Emergency room workers will be the first line of defense in the event of a disease pandemic and will be forced to deal with the chaos that inevitably comes with treating thousands of sick and dying. In order to protect themselves and allow them to care for the public, these first responders need to be fully prepared by getting available vaccines now.
But how can public health officials convince ER workers to get a vaccine at a time when no threat is imminent, and they are worried about the vaccine's side effects?
In a new study published this month in Biosecurity and Bioterrorism, researchers from the Center for Preparedness Research and Planning and the Department of Public Health at Temple University found that by addressing ER workers' fears and concerns, they could craft persuasive messages to convince ER workers to get vaccinated.
"In the wake of 9/11 and the anthrax attacks, the government tried to implement a program to vaccinate 500,000 healthcare workers against the smallpox virus, which theoretically could be used in a bioterror attack," said lead researcher Sarah Bass, Ph.D., M.P.H., assistant professor of public health at Temple's College of Health Professions. "But it was left to each state to run the program, and each did so differently. As a result, less than 40,000 ER workers nationwide were vaccinated."
Bass noted that study participants were reluctant to get this particular vaccine because it is a live form of the virus and they weren't sure of the effects it would have on their health, if they could spread it to others, or if it would mean missed time from work.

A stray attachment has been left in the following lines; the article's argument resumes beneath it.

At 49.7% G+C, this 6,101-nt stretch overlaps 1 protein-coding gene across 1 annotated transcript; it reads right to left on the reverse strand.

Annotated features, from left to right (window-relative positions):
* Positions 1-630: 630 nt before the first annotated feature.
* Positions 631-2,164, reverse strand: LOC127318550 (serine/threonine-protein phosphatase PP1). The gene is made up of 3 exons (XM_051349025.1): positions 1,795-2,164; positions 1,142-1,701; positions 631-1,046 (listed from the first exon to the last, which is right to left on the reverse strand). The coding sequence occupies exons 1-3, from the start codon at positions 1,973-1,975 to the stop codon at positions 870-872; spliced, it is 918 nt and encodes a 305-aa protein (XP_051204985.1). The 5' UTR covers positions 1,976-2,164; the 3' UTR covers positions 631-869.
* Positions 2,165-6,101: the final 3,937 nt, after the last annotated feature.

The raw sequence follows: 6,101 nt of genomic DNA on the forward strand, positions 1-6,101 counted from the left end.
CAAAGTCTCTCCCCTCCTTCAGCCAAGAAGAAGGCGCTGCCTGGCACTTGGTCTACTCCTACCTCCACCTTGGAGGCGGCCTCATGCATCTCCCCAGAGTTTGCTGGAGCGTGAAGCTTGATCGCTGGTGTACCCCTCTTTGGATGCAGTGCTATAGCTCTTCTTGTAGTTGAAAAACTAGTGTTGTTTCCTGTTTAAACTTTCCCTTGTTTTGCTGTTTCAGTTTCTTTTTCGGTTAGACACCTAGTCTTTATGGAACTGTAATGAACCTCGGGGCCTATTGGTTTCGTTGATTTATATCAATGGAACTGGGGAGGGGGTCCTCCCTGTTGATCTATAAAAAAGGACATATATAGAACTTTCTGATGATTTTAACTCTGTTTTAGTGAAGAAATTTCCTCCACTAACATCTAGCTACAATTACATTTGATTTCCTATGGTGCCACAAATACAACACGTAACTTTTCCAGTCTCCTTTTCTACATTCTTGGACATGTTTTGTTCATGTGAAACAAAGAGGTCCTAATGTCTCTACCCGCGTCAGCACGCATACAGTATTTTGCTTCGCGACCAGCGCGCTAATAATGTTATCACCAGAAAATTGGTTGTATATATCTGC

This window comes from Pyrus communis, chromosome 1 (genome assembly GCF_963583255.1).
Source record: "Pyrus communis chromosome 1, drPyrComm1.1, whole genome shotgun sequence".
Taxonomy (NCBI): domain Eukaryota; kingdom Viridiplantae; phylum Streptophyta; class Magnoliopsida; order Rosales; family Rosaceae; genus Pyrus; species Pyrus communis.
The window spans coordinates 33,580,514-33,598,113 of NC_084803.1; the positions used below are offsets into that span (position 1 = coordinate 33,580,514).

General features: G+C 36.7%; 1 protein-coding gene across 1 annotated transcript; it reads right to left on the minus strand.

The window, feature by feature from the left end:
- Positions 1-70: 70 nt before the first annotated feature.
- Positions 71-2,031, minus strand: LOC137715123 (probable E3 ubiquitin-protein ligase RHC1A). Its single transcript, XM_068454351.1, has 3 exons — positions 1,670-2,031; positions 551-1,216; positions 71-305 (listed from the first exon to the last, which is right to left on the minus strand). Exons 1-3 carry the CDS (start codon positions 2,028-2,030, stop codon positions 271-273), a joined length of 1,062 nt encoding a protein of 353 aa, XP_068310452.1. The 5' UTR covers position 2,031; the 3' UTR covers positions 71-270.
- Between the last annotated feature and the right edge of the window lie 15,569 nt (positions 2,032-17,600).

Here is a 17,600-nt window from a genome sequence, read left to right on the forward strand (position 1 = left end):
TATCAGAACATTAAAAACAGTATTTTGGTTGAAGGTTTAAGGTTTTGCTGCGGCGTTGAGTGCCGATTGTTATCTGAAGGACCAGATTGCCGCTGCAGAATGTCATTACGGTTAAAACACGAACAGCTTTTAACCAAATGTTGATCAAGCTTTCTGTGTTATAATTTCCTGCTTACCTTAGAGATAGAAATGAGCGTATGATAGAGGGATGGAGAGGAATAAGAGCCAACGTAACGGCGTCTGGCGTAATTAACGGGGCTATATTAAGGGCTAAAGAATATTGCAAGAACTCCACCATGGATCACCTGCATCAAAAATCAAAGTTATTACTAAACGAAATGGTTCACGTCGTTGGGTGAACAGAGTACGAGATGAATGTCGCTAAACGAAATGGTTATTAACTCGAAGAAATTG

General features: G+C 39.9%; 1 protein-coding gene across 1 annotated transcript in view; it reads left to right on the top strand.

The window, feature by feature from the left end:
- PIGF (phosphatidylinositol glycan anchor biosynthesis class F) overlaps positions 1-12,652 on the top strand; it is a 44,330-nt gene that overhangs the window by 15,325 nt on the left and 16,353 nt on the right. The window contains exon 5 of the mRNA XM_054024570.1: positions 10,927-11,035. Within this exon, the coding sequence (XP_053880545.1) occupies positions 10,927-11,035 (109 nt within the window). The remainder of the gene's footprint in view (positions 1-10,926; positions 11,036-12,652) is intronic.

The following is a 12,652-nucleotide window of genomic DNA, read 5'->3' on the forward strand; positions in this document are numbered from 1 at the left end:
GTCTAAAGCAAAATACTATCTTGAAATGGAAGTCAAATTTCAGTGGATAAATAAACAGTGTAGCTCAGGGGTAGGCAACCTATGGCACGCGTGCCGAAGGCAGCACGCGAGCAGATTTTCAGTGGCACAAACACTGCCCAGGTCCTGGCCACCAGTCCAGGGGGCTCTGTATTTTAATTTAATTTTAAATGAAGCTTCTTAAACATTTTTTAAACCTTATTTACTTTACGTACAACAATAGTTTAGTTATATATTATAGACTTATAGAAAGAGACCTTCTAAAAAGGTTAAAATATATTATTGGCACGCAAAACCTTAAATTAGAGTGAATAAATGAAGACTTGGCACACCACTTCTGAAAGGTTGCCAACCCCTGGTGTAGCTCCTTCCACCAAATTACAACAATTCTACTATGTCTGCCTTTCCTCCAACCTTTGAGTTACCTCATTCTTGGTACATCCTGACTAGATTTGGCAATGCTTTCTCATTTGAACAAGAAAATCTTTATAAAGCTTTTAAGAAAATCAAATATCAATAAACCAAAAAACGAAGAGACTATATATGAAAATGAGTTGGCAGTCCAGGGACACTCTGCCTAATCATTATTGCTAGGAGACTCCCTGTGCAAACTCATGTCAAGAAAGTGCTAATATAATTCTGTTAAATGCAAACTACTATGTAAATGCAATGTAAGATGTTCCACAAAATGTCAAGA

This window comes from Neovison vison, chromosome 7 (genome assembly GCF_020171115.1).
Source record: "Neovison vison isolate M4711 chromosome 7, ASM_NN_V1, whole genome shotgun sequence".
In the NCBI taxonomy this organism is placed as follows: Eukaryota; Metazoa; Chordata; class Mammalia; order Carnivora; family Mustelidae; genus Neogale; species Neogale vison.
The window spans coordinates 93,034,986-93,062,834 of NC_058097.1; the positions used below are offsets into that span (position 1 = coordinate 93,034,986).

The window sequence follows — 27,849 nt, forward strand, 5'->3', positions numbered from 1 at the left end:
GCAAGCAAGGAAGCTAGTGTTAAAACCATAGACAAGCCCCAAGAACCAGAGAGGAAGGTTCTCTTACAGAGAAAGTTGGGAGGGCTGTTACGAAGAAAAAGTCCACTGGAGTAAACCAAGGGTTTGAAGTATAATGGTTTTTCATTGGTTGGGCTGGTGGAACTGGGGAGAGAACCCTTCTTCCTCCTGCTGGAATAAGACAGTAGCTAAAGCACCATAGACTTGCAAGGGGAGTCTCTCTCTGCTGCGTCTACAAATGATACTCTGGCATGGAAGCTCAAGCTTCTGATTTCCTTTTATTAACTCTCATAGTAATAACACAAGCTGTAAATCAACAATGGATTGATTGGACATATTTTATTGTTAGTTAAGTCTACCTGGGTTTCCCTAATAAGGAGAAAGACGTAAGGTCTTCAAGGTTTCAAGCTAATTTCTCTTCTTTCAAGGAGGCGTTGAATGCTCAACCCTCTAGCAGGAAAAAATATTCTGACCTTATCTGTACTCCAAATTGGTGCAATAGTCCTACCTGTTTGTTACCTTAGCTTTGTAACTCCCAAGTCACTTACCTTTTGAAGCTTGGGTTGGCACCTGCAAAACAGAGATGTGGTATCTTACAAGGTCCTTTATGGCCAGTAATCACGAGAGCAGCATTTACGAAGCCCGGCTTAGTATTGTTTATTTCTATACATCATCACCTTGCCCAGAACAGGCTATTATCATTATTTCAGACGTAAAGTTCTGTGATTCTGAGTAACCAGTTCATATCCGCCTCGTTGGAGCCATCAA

Using a unique method called "perceptual mapping," researchers found that today, with no threat of an attack, ER workers would only be inclined to get vaccinated if they first got a recommendation from a trusted source, such as another hospital or healthcare professional. But when the threat of an outbreak was imminent, participants said they felt it would be their duty to get vaccinated, with or without a recommendation.
"States that crafted messages around the endorsement of a trusted source were able to get more healthcare workers vaccinated," Bass said. "But we see that the message needs to shift if an outbreak is imminent: that workers need the vaccination to stay healthy and alive."
For this study, the researchers first asked 73 emergency room workers at hospitals in the Philadelphia area to rate on a scale of 1 the importance of various aspects of the smallpox vaccination in four separate scenarios: Today, with no smallpox outbreak4; if another terrorist attack happened in the United States; if a smallpox outbreak occurred somewhere in the United States; and if a smallpox outbreak occurred in the Philadelphia area.
Data from the surveys was then used to create the perceptual maps, three-dimensional models of respondents' attitudes, toward getting vaccinated. This technique is often used by marketers and politicians to determine whether a consumer will buy a product or vote for a candidate. For this study, researchers were able to see significant shifts in attitude under increasingly higher levels of threat.
"This data will help public health officials craft effective messages according to specific scenarios. These messages can then be used in preparation for an outbreak, so in case it does happen, we won't be caught off guard," Bass said. "More importantly, these results have serious implications for how messages are crafted in the event a pandemic such as avian flu or SARS occurs. The circumstances under which these events occur dictate how to address the concerns of healthcare workers or the general public."
|Contact: Renee Cree|